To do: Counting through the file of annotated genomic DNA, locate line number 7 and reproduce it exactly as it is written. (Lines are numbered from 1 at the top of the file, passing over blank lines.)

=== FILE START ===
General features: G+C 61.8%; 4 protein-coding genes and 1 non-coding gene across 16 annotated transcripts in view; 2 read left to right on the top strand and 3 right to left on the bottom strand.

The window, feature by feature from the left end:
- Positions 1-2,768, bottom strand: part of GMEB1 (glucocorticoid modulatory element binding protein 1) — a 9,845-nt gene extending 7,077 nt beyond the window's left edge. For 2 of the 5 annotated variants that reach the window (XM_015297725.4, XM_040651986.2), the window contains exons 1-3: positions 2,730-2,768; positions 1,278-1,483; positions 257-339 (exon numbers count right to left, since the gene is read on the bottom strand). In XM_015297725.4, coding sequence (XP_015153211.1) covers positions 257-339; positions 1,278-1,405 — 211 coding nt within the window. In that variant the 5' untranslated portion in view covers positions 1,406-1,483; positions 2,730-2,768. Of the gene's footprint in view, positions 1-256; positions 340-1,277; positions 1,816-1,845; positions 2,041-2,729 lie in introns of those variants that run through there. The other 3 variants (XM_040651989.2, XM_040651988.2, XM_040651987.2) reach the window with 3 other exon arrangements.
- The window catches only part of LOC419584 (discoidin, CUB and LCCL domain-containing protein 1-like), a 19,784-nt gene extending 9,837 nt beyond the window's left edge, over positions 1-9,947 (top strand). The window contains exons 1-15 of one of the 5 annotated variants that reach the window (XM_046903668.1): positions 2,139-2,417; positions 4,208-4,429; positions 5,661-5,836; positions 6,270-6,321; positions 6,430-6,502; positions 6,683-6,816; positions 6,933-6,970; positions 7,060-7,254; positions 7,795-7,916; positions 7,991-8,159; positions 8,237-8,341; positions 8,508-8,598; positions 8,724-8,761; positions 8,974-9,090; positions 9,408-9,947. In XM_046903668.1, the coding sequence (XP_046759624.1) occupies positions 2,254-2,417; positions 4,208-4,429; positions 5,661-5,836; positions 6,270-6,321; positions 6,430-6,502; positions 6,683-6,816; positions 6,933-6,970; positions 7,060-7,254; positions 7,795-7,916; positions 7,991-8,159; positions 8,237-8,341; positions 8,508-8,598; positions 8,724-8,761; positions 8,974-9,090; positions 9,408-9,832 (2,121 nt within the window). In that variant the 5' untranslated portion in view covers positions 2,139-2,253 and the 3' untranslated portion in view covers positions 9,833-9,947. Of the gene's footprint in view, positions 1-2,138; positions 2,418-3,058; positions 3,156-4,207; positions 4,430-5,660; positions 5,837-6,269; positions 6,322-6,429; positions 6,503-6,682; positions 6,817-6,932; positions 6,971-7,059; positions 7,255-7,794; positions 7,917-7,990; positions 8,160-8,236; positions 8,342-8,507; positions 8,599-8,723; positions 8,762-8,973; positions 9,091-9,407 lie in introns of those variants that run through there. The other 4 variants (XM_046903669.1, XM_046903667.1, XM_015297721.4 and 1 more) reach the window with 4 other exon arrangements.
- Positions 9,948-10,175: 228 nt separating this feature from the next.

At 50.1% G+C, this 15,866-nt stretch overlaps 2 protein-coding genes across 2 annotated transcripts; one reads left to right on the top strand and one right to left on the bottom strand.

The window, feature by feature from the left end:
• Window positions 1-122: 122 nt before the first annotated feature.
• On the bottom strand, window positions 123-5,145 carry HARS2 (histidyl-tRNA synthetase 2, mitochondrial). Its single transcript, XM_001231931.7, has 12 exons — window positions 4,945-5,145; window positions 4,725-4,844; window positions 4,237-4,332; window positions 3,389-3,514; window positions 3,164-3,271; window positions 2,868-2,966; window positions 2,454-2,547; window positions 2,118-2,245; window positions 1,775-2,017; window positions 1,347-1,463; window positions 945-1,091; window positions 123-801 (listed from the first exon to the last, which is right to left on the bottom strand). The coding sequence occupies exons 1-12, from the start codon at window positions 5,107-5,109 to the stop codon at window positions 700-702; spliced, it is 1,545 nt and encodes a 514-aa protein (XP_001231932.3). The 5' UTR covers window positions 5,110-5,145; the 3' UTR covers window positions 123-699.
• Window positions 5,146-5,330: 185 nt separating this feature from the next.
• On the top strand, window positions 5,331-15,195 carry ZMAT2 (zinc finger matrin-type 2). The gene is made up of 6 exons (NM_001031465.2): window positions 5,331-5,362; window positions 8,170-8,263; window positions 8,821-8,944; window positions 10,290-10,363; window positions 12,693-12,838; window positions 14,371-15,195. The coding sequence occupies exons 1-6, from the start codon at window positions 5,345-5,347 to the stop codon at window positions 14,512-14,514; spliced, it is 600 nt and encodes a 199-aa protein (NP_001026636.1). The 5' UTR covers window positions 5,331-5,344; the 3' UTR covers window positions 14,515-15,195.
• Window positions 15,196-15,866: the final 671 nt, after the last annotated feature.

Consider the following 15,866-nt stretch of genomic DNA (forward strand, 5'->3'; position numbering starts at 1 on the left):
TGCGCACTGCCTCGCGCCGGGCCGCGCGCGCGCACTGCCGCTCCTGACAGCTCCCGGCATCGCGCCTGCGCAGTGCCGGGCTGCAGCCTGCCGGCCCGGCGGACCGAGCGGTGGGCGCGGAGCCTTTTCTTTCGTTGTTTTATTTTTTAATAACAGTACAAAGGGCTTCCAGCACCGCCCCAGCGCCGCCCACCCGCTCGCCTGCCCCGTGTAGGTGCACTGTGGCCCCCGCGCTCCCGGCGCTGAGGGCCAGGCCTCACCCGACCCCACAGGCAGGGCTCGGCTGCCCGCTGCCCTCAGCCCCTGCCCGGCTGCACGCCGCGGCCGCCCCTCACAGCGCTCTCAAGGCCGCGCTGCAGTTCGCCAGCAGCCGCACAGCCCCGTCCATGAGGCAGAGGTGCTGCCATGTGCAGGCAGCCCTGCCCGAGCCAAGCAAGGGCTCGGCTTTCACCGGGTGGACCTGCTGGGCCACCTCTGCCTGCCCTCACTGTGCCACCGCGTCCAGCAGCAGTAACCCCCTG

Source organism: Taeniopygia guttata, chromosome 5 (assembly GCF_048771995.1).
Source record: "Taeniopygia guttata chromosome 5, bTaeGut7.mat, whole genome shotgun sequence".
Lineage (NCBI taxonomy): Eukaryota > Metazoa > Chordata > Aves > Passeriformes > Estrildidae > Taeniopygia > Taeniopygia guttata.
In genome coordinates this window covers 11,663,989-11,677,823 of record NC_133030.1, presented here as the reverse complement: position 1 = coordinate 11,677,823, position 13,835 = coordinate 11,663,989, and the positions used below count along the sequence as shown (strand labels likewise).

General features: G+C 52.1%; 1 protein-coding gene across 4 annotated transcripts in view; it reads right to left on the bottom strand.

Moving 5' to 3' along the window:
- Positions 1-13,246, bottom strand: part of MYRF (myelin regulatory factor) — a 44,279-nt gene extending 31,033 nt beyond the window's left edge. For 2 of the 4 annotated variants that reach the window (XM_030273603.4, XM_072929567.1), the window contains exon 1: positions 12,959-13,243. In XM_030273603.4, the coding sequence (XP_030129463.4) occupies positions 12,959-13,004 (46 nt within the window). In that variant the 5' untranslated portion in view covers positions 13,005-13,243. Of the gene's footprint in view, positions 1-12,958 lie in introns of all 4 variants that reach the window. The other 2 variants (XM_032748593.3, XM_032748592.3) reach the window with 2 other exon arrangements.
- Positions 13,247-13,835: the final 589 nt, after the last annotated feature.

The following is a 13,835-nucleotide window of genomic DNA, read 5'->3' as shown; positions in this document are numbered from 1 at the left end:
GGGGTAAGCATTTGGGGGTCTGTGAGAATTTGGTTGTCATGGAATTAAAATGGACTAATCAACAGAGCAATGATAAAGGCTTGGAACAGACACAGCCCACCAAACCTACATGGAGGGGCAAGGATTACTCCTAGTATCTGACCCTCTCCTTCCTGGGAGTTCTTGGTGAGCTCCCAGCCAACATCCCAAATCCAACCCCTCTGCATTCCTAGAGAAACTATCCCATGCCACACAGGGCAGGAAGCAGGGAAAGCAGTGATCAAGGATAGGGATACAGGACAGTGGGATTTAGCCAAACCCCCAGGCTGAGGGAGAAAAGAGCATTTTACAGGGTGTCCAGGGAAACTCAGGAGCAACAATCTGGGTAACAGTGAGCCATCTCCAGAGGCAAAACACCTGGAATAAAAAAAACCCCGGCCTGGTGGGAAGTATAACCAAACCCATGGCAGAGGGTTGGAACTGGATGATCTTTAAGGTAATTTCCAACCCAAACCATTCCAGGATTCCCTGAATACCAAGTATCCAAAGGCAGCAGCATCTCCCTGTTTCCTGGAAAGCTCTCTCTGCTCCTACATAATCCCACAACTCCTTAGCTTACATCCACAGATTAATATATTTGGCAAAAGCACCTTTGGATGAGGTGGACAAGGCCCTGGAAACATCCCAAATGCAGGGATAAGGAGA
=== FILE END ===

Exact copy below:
The window, feature by feature from the left end: